Martini Cromeri ex sexto libro de origine & rebus gestis Polonorum nonnulli loci dubii

Matthaeus

Vemortuicida strenuus
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Ad fratrem etiam proficiscuntur et quoniam caput illorum consiliorum Cristinam glotem suam esse senserant, ad mulieres pedes sese prosternunt et clementiam eius supplices implorant.

Unable to find this word anywhere. Could it be a typo?
 

Matthaeus

Vemortuicida strenuus
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Venatum forte Vladislaus princeps et Petrus his in remotas sylvas ierant. Ibi totum diem investigandis et persequendis feris defatigati, ad vesperum ad focum constructa e caespite mensa, cum se pane et ferina carne et aqua fontana utcunque refecissent, etc...

a table made out of turf? Any suggestions?
 

Matthaeus

Vemortuicida strenuus
No, I'm merely asking whether I'm getting this right.
 

Pacifica

grammaticissima
Staff member
View attachment 15829

Ad fratrem etiam proficiscuntur et quoniam caput illorum consiliorum Cristinam glotem suam esse senserant, ad mulieres pedes sese prosternunt et clementiam eius supplices implorant.

Unable to find this word anywhere. Could it be a typo?
I was not familiar with that word either. It's a rare one, which the OLD defines as "a husband's sister". That doesn't make sense here, but I thought it was likely to have acquired the sense "brother's wife" later on. And indeed this medieval Latin dictionary says so:

glos (genet. gloris) (class. «belle-sœur — sister-in-law»): femme du frèrebrother's wife.

The word in your text looks more like glotem than glorem; maybe there's a typo in the dictionary, or in your text, or there are variants, or whatnot.
View attachment 15830

Venatum forte Vladislaus princeps et Petrus his in remotas sylvas ierant. Ibi totum diem investigandis et persequendis feris defatigati, ad vesperum ad focum constructa e caespite mensa, cum se pane et ferina carne et aqua fontana utcunque refecissent, etc...

a table made out of turf? Any suggestions?
That seems right.
 

Matthaeus

Vemortuicida strenuus
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Sic infelix Vladislaus, qui suasu uxoris iniuste aliena concupiverat, sua iuste amisit, et qui in amplissima fortuna principatusque praerogativa non acquieverat, in exilio cum mala consultrice uxore miser contabuit, quemadmodum inferius exponemus.

I'm not satisfied with any L&S connotation for this word, and have no access to the OLD.
Any suggestions what this could be? A privilege?

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Imposuerunt autem conditores illi tributum perenne oppidanis, addictis monasterio: ut corda caesarum pecudum, et paucula haleca sibi posterisque suis memoriae sempiternae gloriae penderent.

Again, W T F ?!
Suggestions are greatly appreciated!
 

Matthaeus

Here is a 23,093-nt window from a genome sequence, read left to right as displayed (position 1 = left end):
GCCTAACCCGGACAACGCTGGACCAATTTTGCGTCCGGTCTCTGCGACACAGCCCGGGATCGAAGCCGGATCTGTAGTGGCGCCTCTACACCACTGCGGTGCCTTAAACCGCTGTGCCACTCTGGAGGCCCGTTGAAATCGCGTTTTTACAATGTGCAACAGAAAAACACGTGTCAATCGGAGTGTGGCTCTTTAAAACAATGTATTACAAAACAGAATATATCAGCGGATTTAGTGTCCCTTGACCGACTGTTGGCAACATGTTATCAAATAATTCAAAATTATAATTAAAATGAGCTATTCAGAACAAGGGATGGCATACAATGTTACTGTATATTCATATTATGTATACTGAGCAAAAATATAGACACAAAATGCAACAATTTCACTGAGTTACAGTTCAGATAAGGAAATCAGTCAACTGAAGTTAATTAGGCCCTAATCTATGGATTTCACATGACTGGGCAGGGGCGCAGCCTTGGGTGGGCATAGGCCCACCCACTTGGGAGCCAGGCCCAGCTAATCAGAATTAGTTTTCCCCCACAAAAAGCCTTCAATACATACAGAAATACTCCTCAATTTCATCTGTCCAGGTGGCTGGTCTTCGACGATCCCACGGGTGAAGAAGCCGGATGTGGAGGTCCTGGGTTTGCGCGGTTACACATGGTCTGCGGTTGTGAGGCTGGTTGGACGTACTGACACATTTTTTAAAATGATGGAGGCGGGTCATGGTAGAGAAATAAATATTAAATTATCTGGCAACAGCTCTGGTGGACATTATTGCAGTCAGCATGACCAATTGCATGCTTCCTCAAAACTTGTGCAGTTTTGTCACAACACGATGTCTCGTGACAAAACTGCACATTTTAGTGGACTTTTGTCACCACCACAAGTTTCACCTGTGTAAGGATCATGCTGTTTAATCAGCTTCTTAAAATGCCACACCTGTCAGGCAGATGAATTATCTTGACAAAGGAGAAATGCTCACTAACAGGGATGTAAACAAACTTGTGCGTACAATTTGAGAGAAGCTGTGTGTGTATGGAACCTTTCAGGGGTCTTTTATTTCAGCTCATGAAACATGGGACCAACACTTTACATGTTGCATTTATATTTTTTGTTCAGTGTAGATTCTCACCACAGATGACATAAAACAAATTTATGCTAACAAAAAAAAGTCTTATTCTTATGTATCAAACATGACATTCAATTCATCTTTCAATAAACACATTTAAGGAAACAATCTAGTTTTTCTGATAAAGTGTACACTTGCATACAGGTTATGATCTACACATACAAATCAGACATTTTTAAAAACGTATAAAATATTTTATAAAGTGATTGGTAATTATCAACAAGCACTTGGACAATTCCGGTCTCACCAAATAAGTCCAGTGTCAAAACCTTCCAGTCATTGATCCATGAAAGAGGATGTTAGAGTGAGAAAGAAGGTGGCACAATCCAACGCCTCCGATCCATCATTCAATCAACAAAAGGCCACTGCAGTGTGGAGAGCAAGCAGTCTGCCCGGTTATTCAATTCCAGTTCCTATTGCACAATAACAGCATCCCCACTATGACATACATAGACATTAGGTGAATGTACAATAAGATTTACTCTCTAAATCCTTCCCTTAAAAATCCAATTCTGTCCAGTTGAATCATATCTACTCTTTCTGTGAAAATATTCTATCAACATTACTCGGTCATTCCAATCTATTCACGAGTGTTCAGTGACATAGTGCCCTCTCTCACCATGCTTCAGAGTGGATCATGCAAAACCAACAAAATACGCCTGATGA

Vemortuicida strenuus
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...qui basilicam Vrastislaviensem, ligneam ad id tempus, muro exaedificavit, ritusque Lugdunensis basilicae in eam induxit.

I'm taking ritus as accusative plural, being modified by Lugdunensis basilicae.
 

Pacifica

grammaticissima
Staff member
View attachment 15840
...qui basilicam Vrastislaviensem, ligneam ad id tempus, muro exaedificavit, ritusque Lugdunensis basilicae in eam induxit.

I'm taking ritus as accusative plural, being modified by Lugdunensis basilicae.
That's right.
 

Matthaeus

Vemortuicida strenuus
Auctoris scribendi ratio ita sese habet....quid dicam...et "Vuladislaus" invenitur...
Ahhh modo mihi aliquid in mentem venit:
Fortasse eo modo voluit litteram "W" typis reddere, id est, duplice "u", quod Anglice "double U" vocatur, nescio.
 

Matthaeus

Vemortuicida strenuus
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Nam consultore malo Henrico Ketlicio utens, initio statim aspero et avaro dominatu, hominum voluntates offendit. Nova onera, nova vectigalia, varias exactiones equitibus iuxta ac plebeis imponens, et levibus de causis, velut ob caesum ursum aut cervum, captamve dorcam, bonorum confiscatione multans.

Surely not a gazelle?? These don't exist in Poland, and never have, afaik.
 

Pacifica

grammaticissima
Staff member
No, a kind of deer, probably a roe deer as Etaoin had guessed.
 

Etaoin Shrdlu

μεσσηγυδορποχέστης
I deleted my guess in the assumption that it was goats after all. I was going to ask about why we needed an extra word for goats, and even if we felt that we did, why we should borrow it from an animal that didn't really look much like a goat, but considered that nobody was likely to be able to shed any light on the matter.

Edit: and I hadn't looked at the LSJ link.
 

Pacifica

grammaticissima
Staff member
Deceptively, caprea doesn't mean a goat (capra does).
 

Etaoin Shrdlu

μεσσηγυδορποχέστης
But salix caprea is goat willow. Now we have moved from ungulates to plants, about which I know even less, so I am weeping. And it isn't even French.
 

Pacifica

grammaticissima
Staff member
Of course capreus, caprea, capreum is an adjective meaning "relating to goats, goat-". Why the feminine form of this became a noun meaning roe deer, I know not.
 
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